Symptoms : The average wait time for the SQL session is high.
This metric represents the average wait time in seconds that SQL reports that is in a wait state. It is an indication of degradation in server performance.
Expected behavior :
There is no standard metric for wait time . You should set your own thresholds after reviewing past behavior.
Metrics are set in milliseconds over a specified time span. Default settings are:
|Timespan :||more than 5 minutes|
Poor coding Priority : Medium
Best practices for coding should be strictly enforced, to ensure that all queries optimally consume and then release resources.
Recommended action :
Using AimBetter monitor, identify any queries that have remained open for an inordinate length of time. Recover the query plan, and see whether any improvements are available.
Index missing or corrupted Priority: Medium
Missing or corrupted indexes can lead to queries working inefficiently and consuming resources.
Recommended action :
See our recommendations regarding memory optimization here.
CPU pressure is indicated by increasing signal-wait times and long runnable queues, not by the count of SOS_SCHEDULER_YIELD waits
The most common cause of SOS_SCHEDULER_YIELD waits is queries doing scans of pages that are in memory and aren’t changing, allowing the scanning thread to run until it exhausts its thread quantum. This could be because a query plan is erroneously doing a table scan, or it could be a normal workload. Just like CXPACKET waits, it’s not possible to draw a conclusion that SOS_SCHEDULER_YIELD waits are bad.
Interpreting SOS_SCHEDULER_YIELD waits involves identifying the query that’s producing the SOS_SCHEDULER_YIELD waits and making sure the query plan looks correct (e.g. looking for missing nonclustered index causing an in-memory table scan, missing index, etc.).
When the thread quantum expires, the thread must yield the processor. Other threads on that scheduler have no impact and there is always a context switch when the thread goes to the bottom of the runnable queue, even if it’s the only thread on the scheduler. The thread cannot persist – the context switch forces the registration of a wait type. A non-yielding scheduler message in the error log means that the context switch did not occur (because the thread failed to check whether the quantum had expired).
SOS_SCHEDULER_YIELD waits don’t go onto the waiter list because they always have a zero resource wait component so no resource wait occurs.
Note: If you are running on a VM experiencing delays because of oversubscribed host, this can elevate the number of SOS_SCHEDULER_YIELD waits.
Examples of yields in SQL Server
- while scanning a table
- while performing a sort
- while scanning values of buffers in the buffer pool (to populate the buffer pool free list with free buffers)
- while estimating cardinality while compiling a query plan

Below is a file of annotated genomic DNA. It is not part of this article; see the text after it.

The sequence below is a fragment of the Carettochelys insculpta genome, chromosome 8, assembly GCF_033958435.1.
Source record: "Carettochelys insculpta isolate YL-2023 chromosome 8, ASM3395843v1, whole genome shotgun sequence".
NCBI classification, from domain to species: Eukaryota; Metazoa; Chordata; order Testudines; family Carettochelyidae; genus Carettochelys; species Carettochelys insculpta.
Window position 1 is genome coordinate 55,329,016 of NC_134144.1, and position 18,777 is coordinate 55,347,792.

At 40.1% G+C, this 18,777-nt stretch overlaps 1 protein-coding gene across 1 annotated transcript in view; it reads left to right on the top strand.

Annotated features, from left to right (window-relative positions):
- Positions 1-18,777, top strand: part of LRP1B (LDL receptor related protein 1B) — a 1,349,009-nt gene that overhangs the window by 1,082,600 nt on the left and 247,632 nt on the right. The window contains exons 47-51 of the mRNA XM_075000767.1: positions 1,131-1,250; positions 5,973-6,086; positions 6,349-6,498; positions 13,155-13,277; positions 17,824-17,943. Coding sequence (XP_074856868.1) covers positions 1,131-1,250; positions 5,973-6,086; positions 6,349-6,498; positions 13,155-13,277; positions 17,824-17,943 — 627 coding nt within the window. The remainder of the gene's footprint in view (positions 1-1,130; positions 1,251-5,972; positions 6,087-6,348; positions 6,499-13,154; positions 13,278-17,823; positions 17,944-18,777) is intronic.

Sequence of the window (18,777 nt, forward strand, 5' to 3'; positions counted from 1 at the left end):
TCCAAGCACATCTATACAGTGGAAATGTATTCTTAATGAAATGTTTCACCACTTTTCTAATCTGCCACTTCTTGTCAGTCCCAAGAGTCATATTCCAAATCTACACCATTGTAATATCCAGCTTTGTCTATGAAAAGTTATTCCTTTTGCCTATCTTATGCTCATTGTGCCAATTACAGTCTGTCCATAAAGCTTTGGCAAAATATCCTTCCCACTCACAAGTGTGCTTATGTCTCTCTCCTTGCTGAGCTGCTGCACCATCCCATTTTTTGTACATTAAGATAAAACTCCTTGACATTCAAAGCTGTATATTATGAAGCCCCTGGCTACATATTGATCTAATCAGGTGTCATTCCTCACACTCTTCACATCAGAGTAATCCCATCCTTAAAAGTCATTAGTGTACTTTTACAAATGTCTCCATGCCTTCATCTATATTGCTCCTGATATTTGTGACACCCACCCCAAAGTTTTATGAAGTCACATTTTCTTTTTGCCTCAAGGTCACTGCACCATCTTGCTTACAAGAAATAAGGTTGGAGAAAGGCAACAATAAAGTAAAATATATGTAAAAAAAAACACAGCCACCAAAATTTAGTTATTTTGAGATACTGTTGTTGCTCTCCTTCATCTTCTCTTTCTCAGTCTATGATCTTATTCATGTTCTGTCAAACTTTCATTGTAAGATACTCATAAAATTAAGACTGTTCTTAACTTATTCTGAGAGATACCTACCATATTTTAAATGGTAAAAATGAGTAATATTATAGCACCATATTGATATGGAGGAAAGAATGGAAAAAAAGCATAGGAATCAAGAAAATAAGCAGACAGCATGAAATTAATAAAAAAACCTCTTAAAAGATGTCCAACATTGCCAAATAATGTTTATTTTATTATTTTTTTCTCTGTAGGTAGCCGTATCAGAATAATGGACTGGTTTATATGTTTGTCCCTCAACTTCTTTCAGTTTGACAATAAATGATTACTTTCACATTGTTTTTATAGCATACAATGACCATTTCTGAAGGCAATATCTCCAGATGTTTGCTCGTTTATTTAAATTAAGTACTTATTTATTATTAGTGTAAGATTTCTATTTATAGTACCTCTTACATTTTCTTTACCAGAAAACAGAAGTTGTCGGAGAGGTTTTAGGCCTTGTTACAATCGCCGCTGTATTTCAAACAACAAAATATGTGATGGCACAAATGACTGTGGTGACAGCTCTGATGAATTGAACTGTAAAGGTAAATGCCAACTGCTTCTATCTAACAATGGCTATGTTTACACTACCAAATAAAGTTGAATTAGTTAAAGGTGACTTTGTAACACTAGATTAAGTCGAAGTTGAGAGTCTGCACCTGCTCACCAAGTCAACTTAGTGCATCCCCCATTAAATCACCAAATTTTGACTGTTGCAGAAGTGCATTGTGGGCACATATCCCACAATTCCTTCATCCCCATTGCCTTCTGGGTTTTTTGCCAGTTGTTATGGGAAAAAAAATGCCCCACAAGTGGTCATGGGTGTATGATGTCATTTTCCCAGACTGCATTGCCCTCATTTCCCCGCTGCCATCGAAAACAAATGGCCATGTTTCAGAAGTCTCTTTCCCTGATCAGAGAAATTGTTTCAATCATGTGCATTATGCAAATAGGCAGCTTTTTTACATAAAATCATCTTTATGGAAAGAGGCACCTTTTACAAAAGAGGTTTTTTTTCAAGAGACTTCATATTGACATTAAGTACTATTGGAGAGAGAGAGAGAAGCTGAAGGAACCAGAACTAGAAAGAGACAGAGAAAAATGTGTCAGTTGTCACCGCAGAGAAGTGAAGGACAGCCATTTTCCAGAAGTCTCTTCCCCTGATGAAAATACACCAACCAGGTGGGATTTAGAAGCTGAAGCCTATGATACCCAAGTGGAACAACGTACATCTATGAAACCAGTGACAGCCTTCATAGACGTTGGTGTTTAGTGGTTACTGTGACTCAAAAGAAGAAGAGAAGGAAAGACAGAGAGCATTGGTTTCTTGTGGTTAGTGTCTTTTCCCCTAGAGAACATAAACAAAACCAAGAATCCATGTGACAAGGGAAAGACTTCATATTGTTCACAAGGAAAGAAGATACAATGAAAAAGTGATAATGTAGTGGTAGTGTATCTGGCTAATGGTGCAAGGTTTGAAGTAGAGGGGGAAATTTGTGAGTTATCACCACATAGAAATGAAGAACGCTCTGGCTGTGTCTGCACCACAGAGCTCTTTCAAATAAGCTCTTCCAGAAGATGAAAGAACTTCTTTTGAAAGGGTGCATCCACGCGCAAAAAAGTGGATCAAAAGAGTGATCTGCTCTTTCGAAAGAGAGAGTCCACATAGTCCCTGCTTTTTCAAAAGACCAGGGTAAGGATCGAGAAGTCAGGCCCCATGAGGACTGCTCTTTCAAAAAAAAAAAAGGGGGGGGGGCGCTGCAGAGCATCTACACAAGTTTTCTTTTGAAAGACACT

- while scanning buffers list for a database
- where the configured maximum number of worker threads is too small for the workload (see THREADPOOL)
- where the server is trying to synchronize multiple threads for a query with a parallel execution plan (see CXPACKET)
And approximately 900 other call stacks from all across SQL Server.
There are several different wait states, summarized below:
Resource waits occur when a worker requests access to a resource that is not available because the resource is being used by some other process or is not yet available. Examples of resource waits are locks, latches, network, and disk I/O waits.
Queue waits occur when a worker is idle, waiting for work to be assigned. Queue waits are most typically seen with tasks waiting for work requests to be placed into a work queue. Queue waits may also periodically become active even if no new packets have been put on the queue.
External waits occur when a SQL Server worker is waiting for an external event such as an extended stored procedure call or a linked server query to finish. External waits do not always imply that the worker is idle, because the worker may actively be running some external code.
A SQL Server worker thread is not considered to be waiting if any of the following is true:
- A resource becomes available.
- A queue is not empty.
- An external process finishes.
Although the thread is no longer waiting, the thread does not have to start running immediately. This is because such a thread is first put on the queue of runnable workers and must wait for a quantum to run on the scheduler.
Specific types of wait times during query execution can indicate bottlenecks or stall points within the query. Similarly, high wait times or wait counts server-wide can indicate bottlenecks or hot spots in interaction query interactions within the server instance. For example, lock waits indicate data contention by queries; page IO latch waits indicate slow IO response times; page latch update waits indicate incorrect file layout.